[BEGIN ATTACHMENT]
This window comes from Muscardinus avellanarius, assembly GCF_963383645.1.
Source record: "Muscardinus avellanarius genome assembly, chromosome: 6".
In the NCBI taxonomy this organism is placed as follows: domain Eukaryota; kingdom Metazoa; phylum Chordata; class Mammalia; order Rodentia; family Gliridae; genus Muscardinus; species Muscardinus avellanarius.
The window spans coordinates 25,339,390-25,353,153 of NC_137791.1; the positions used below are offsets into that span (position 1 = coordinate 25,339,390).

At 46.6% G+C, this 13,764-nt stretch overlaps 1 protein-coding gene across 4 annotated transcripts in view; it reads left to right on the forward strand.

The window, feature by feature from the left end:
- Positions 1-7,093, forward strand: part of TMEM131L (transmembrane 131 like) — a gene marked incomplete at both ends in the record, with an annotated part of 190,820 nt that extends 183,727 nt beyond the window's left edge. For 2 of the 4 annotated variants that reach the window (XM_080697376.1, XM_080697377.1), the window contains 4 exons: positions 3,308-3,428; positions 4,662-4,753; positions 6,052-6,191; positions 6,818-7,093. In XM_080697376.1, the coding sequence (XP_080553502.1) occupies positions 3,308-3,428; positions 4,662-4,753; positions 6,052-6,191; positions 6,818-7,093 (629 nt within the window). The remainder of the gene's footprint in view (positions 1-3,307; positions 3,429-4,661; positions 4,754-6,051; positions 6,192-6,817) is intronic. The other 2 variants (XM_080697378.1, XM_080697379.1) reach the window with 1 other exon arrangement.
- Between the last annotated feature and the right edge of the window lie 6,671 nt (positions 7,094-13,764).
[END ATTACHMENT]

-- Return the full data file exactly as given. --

This window comes from Muscardinus avellanarius, assembly GCF_963383645.1.
Source record: "Muscardinus avellanarius genome assembly, chromosome: 6".
In the NCBI taxonomy this organism is placed as follows: domain Eukaryota; kingdom Metazoa; phylum Chordata; class Mammalia; order Rodentia; family Gliridae; genus Muscardinus; species Muscardinus avellanarius.
The window spans coordinates 25,339,390-25,353,153 of NC_137791.1; the positions used below are offsets into that span (position 1 = coordinate 25,339,390).

At 46.6% G+C, this 13,764-nt stretch overlaps 1 protein-coding gene across 4 annotated transcripts in view; it reads left to right on the forward strand.

The window, feature by feature from the left end:
- Positions 1-7,093, forward strand: part of TMEM131L (transmembrane 131 like) — a gene marked incomplete at both ends in the record, with an annotated part of 190,820 nt that extends 183,727 nt beyond the window's left edge. For 2 of the 4 annotated variants that reach the window (XM_080697376.1, XM_080697377.1), the window contains 4 exons: positions 3,308-3,428; positions 4,662-4,753; positions 6,052-6,191; positions 6,818-7,093. In XM_080697376.1, the coding sequence (XP_080553502.1) occupies positions 3,308-3,428; positions 4,662-4,753; positions 6,052-6,191; positions 6,818-7,093 (629 nt within the window). The remainder of the gene's footprint in view (positions 1-3,307; positions 3,429-4,661; positions 4,754-6,051; positions 6,192-6,817) is intronic. The other 2 variants (XM_080697378.1, XM_080697379.1) reach the window with 1 other exon arrangement.
- Between the last annotated feature and the right edge of the window lie 6,671 nt (positions 7,094-13,764).